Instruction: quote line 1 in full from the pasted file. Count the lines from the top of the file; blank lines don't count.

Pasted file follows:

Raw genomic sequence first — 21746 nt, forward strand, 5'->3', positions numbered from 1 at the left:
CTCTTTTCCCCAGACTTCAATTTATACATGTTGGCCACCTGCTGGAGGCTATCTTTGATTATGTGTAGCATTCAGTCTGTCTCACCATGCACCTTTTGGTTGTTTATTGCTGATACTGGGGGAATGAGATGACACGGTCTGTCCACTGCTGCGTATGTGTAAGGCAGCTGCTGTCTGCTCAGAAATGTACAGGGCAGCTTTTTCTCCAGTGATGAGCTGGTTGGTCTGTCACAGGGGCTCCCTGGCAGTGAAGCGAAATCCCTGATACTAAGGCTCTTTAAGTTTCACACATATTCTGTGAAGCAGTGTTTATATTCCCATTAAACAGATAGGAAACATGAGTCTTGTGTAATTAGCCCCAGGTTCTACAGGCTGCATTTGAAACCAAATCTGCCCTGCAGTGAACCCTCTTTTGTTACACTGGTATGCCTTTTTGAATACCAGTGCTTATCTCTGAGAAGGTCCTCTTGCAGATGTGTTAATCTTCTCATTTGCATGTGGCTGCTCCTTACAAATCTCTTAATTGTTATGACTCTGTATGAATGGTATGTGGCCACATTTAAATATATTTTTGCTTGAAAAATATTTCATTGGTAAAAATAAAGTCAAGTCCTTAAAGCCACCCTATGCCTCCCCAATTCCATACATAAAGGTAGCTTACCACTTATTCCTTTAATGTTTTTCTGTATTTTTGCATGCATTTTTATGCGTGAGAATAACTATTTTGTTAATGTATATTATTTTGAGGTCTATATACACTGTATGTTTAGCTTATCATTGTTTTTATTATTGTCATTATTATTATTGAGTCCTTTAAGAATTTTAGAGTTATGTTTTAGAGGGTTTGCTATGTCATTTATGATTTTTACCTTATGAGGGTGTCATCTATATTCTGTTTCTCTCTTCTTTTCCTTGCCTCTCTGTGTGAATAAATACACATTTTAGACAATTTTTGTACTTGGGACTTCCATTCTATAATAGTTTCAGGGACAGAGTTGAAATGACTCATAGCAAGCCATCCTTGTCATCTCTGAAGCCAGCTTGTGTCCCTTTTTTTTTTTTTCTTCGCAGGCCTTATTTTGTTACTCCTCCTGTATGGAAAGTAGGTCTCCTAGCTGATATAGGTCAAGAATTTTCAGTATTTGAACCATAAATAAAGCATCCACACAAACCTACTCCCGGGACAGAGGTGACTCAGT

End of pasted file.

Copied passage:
Raw genomic sequence first — 21746 nt, forward strand, 5'->3', positions numbered from 1 at the left: